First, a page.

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Monday, August 3, 2015

LEGISLATING POLITICAL CORRECTNESS

BRYCE ON POLITICS

- Will the latest round of political correctness change our attitudes?

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In June, the American people were peppered with a powerful dose of political correctness (PC). Following the shootings in Charleston, South Carolina, there were calls for the removal and elimination of Confederate flags across the country as it was claimed the flag was nothing more than an icon of bigotry. Retail titans Walmart and Amazon were just two of the major companies who panicked and removed the flags from their shelves. This was followed by several other calls to eliminate any trace of the Confederacy in the South be it on bumper stickers, license plates, or changing the names of parks and removal of statues. While this was going on, the Supreme Court legalized same-sex marriages in all fifty states. These two events polarized the country. Southerners defended their flag, not as a symbol of bigotry, but as representative of their ancestors' heritage. Heterosexuals were aghast the biblical sense of the word "marriage" was being distorted by a government institution.

These two instances will likely not change the opinions people hold about these two issues. If anything, they will reinforce attitudes and reinvigorate disagreements between people, thereby dividing the country further. It also demonstrates you cannot legislate thinking patterns. Regardless if South Carolina removes the Confederate battle flag from the state capitol, or the Supreme Court's ruling on gays, attitudes about these subjects will only solidify, not dissipate. Only political maneuvering, such as PC, can alter the perspectives of people.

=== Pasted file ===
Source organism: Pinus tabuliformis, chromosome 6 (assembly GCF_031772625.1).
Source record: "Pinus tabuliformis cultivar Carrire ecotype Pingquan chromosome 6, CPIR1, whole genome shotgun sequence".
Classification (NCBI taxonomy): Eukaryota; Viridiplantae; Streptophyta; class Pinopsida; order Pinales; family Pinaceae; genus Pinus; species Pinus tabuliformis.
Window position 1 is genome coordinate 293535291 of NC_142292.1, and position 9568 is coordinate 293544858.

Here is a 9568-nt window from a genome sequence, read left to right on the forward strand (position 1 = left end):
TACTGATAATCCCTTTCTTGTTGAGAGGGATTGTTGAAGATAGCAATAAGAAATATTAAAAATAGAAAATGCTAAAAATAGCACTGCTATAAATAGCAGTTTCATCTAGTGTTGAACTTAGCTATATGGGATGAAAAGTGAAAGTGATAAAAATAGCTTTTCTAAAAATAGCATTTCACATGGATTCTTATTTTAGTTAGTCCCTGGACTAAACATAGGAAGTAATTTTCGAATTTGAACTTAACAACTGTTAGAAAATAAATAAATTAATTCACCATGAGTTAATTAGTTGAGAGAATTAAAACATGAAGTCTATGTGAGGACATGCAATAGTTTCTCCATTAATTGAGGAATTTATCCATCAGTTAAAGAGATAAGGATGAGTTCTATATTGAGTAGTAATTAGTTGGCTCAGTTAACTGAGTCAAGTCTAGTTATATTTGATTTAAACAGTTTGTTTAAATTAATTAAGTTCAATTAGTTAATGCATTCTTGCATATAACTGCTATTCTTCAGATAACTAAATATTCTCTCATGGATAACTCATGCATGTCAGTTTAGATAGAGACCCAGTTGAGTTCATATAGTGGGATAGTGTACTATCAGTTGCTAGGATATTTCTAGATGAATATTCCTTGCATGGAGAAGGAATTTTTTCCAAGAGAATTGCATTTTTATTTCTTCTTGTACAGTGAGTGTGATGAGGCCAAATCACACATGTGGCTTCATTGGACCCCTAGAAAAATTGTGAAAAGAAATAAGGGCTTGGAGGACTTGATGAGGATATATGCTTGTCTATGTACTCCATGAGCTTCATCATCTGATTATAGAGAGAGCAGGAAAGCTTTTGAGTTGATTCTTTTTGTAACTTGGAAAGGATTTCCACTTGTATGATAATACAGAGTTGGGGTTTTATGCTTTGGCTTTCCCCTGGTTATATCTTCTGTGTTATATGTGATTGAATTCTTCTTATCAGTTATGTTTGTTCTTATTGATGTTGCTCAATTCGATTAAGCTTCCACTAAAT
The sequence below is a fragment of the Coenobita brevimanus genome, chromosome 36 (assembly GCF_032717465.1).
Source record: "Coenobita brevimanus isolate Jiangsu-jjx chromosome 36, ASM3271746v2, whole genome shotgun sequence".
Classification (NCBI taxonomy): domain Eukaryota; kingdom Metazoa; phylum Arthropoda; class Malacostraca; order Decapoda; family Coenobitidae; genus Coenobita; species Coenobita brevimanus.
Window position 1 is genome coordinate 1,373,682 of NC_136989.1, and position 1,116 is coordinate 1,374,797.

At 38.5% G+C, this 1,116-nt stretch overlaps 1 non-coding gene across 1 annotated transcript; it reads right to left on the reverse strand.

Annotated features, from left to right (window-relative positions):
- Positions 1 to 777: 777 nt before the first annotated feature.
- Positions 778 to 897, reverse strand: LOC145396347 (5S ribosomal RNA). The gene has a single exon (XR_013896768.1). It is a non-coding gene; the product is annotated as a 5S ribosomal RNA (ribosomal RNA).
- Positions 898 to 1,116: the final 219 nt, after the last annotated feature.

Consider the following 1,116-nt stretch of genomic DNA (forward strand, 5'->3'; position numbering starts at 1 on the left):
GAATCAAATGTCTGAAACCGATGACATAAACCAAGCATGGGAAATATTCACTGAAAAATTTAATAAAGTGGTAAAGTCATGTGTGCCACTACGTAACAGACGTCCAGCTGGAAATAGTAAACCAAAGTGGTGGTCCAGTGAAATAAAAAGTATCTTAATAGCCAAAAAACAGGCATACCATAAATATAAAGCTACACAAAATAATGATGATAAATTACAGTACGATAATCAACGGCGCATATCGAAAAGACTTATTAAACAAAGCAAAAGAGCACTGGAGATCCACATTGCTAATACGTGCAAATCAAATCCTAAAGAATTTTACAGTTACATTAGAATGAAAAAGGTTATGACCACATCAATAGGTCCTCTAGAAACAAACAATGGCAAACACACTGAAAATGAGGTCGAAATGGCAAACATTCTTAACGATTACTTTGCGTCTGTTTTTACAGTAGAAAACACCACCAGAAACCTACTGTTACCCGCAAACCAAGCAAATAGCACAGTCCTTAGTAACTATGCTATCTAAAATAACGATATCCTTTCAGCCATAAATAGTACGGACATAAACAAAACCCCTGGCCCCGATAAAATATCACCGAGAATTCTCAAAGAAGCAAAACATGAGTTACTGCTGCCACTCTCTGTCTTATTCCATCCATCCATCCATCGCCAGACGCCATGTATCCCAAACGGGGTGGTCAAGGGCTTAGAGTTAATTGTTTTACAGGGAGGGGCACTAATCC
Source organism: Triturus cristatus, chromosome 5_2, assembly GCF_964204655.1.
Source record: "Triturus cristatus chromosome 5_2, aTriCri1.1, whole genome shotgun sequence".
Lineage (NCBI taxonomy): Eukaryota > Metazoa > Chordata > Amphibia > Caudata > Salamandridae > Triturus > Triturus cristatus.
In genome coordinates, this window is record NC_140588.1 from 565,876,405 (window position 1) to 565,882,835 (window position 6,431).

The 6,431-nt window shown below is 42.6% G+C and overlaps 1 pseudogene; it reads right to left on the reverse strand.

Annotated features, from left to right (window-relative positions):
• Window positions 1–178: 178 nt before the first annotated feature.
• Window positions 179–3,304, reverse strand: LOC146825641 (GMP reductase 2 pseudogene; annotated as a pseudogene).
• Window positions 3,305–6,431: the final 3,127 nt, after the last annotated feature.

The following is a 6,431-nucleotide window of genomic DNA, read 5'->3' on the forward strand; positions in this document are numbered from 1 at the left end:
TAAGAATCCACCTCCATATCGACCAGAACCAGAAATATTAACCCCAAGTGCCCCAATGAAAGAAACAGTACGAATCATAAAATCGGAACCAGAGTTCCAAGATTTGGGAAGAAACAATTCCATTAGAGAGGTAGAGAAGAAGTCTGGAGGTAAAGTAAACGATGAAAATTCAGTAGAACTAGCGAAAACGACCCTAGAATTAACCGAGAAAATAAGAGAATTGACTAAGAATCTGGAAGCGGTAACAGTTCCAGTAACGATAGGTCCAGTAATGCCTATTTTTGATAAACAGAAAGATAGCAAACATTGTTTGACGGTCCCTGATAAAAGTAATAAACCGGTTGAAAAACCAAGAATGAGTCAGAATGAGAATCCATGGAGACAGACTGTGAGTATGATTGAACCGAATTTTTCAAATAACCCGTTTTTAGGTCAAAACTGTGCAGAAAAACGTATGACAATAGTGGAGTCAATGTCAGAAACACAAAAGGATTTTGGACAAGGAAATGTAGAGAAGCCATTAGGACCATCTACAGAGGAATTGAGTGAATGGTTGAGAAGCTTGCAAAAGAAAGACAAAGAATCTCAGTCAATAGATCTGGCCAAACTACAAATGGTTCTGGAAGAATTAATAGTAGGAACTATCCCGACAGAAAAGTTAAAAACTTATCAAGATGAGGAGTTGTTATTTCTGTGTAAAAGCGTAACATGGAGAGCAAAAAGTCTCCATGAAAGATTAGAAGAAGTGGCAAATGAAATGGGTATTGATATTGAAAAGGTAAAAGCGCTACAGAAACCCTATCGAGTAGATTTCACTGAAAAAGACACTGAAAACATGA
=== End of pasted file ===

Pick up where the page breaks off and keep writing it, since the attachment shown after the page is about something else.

The intent of political correctness is to subliminally alter our perceptions and values. In the Confederate flag incident, it is intended to distort our sense of history. Personally, I never thought too much of the flag. I was raised a Yankee for the first half of my life and was proud the Union won the Civil War. However, I have lived in the South for the last thirty years and have come to understand the South's view of the war. I have learned it is more about states rights as opposed to slavery. I will not argue there is no bigotry in the South, nor will I argue there is no bigotry in the North, on both sides of the color line I might add. However, we have been asked to make a rush to judgment, simply for political correctness.

As we should all know by now, PC is primarily intended to influence our thinking processes, our vocabulary, and even our sense of humor, as American comedians are just now discovering. Make no mistake, it is nothing more than social engineering in sheep's clothing. Our attitudes, perceptions, and moral values are being constantly tweaked by the liberal press, and not necessarily for the better; to illustrate:

PC does not make us better workers - In fact, it make us impotent in terms of achieving results.

PC does not make us better citizens - Instead, it will distort our sense of history, civic duty, and patriotism.

PC does not make us better people - We'll become rather bland with little imagination and no desire to challenge the status quo.

I remember when I first heard the expression, "The N Word." This was driven home in the first OJ Simpson trial in 1995. Now we have a "Word" for just about every letter of the alphabet. Frankly, people are getting tired of this and a push back is likely in the offing. For example, Christians will no longer be apologetic for their religion; Capitalists will no longer be ashamed of their entrepreneurship and being successful; Whites will no longer feel guilty for the color of their skin; Conservatives will no longer be apologetic for their political views, and; people will continue to wave Confederate flags and not alter their definition of marriage.

As I said at the beginning, PC is intended to divide us, not to bring us together.

God, how I miss Sam Kinison, one of the most politically incorrect comedians we ever had. We could really use a strong dose of Sam today.


Keep the Faith!

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Tim Bryce is a writer and the Managing Director of M&JB Investment Company (M&JB) of Palm Harbor, Florida and has over 30 years of experience in the management consulting field. He can be reached at timb001@phmainstreet.com

For Tim's columns, see:   timbryce.com

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Copyright © 2015 by Tim Bryce. All rights reserved.

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